WASHINGTON (AP) -- The degree to which President Barack Obama and the Dalai Lama will interact Thursday during the National Prayer Breakfast is unclear, but at least a chance encounter is possible, and such a meeting would almost certainly draw the ire of China.
Obama is to sit at the head table with other speakers for the annual event, which brings together U.S. and international leaders from different parties and faiths for one spiritual hour. Event organizers say the spiritual leader of Tibetan Buddhism will be in the audience of about 3,600, seated close to the dais and actor Richard Gere, a friend and follower.
The Dalai Lama spoke Wednesday at a luncheon closed to the media. But the White House downplayed the prospect of any official engagement meeting between the fellow Nobel Peace Prize winners. Still, the prayer breakfast has already drawn criticism from China, which considers the Dalai Lama an anti-Chinese separatist because of his quest for greater Tibetan autonomy.
China protested each of Obama's three meetings with the Dalai Lama, which were always held privately without any news coverage because of the sensitivity of the encounter. But President George W. Bush ignored furious Chinese objections when he presented the Dalai Lama with the Congressional Gold Medal at the Capitol Rotunda in 2007.
Last year at the prayer breakfast, Obama criticized China for failing to protect religious freedom. When meeting with Chinese leaders, he said, "I stress that realizing China's potential rests on upholding universal rights, including for Christians and Tibetan Buddhists and Uighur Muslims."
National Security Council spokesman Patrick Ventrell said Obama plans to speak on the importance of upholding religious freedoms again this year. The message will undoubtedly be underscored by the Dalai Lama's presence.
"The president is a strong supporter of the Dalai Lama's teachings and preserving Tibet's unique religious, cultural and linguistic traditions," Ventrell said.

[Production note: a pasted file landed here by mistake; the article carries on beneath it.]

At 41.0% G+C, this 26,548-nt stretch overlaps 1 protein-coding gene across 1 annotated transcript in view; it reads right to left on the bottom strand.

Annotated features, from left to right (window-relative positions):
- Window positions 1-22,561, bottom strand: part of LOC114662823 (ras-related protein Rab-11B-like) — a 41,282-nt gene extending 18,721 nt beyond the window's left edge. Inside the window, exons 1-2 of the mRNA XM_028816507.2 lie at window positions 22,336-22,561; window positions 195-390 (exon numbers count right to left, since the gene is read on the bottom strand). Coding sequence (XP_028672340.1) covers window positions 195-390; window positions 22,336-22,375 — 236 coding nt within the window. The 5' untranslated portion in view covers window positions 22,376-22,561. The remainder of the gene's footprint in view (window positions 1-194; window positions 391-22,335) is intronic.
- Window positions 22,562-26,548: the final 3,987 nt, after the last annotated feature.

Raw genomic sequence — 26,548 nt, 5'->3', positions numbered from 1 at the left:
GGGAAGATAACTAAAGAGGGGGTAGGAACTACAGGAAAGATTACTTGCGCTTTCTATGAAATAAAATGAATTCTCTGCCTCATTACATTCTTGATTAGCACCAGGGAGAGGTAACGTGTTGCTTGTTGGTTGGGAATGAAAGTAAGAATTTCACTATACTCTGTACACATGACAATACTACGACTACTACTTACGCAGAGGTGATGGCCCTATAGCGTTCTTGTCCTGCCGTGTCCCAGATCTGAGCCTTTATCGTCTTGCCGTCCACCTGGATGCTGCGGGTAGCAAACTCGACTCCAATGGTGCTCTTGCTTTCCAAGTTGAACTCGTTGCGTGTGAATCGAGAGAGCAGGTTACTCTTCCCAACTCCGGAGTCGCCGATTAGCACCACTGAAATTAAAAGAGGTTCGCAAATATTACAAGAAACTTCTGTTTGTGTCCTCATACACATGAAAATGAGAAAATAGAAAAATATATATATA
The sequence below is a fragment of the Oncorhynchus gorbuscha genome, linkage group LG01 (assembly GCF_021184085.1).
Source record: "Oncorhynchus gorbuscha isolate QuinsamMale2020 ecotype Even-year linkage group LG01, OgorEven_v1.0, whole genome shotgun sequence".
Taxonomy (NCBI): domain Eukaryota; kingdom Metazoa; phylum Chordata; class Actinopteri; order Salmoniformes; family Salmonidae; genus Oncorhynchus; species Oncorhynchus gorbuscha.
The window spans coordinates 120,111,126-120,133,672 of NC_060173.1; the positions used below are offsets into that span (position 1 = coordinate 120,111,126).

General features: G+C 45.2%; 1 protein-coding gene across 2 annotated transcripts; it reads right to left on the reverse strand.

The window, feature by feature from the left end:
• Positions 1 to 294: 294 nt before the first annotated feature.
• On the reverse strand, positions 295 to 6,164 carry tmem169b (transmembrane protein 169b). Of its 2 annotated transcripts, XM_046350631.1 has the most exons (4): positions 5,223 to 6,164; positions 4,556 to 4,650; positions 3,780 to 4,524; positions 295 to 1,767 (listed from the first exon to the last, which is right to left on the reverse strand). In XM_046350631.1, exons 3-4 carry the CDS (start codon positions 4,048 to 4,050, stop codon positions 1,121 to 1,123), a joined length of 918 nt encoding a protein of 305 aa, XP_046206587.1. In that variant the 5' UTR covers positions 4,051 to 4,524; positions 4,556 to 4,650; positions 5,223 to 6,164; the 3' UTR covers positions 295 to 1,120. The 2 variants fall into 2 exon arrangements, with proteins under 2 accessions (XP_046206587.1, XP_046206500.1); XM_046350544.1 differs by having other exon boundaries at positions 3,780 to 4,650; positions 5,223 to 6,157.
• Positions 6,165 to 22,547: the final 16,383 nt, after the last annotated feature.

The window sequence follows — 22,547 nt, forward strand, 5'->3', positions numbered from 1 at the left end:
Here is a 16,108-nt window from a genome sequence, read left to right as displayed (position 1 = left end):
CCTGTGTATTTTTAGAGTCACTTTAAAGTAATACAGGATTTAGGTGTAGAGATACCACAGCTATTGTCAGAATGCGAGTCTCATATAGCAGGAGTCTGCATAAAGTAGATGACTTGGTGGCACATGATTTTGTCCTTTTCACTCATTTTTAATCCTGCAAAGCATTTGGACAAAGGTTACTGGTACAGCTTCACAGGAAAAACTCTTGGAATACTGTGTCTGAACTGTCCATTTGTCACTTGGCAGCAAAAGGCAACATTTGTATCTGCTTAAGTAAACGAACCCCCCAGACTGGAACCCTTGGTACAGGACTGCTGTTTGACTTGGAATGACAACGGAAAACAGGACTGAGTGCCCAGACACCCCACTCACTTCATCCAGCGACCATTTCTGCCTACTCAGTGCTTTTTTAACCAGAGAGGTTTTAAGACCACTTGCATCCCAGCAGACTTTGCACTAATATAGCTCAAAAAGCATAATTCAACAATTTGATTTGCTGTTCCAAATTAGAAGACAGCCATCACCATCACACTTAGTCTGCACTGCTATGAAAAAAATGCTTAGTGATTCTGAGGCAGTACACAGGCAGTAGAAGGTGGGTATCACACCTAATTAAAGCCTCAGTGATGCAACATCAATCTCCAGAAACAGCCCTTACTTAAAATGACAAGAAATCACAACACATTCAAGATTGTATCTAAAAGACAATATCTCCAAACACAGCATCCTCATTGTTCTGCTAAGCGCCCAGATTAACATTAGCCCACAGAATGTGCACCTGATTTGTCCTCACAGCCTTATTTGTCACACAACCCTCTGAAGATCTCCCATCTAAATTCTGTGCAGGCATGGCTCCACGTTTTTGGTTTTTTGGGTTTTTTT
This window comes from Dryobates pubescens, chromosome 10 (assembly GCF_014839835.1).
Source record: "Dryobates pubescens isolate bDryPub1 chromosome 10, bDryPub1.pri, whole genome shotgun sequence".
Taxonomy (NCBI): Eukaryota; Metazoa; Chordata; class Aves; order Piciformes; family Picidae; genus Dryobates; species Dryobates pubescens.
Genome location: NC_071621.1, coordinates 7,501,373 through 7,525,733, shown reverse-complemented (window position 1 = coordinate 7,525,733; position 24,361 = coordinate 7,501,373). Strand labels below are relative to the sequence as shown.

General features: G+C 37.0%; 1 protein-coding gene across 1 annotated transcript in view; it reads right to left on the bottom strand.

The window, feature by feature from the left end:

China warned once again that it would strongly oppose any country's leader meeting with the Dalai Lama, who fled to exile in India after a failed 1959 Tibetan uprising against Chinese rule, and regard it as interference in China's internal affairs. But Republican Sen. John Boozman, who plans to sit next to the Dalai Lama, said the spiritual leader's attendance has nothing to do with China.
"It's just a special time when people from the entire world come together to talk about their faith and pray together," Boozman said. "Especially in these troubled times, it's a remarkable time. I sense the Dalai Lama being there says how important this has become."
The troubled times has led Jordan's King Abdullah II to cancel his plans to attend the breakfast. Islamic State militants released a video this week showing a Jordanian pilot being burned to death. Organizers said a stand-in for the king will read the New Testament parable of the Good Samaritan, who saved a stranger who had been beaten and left for dead. Also planning to speak is Dr. Kent Brantly, who contracted Ebola while helping patients in Liberia and then recovered in the United States.
Associated Press writers Nedra Pickler and Matthew Pennington in Washington contributed to this report.
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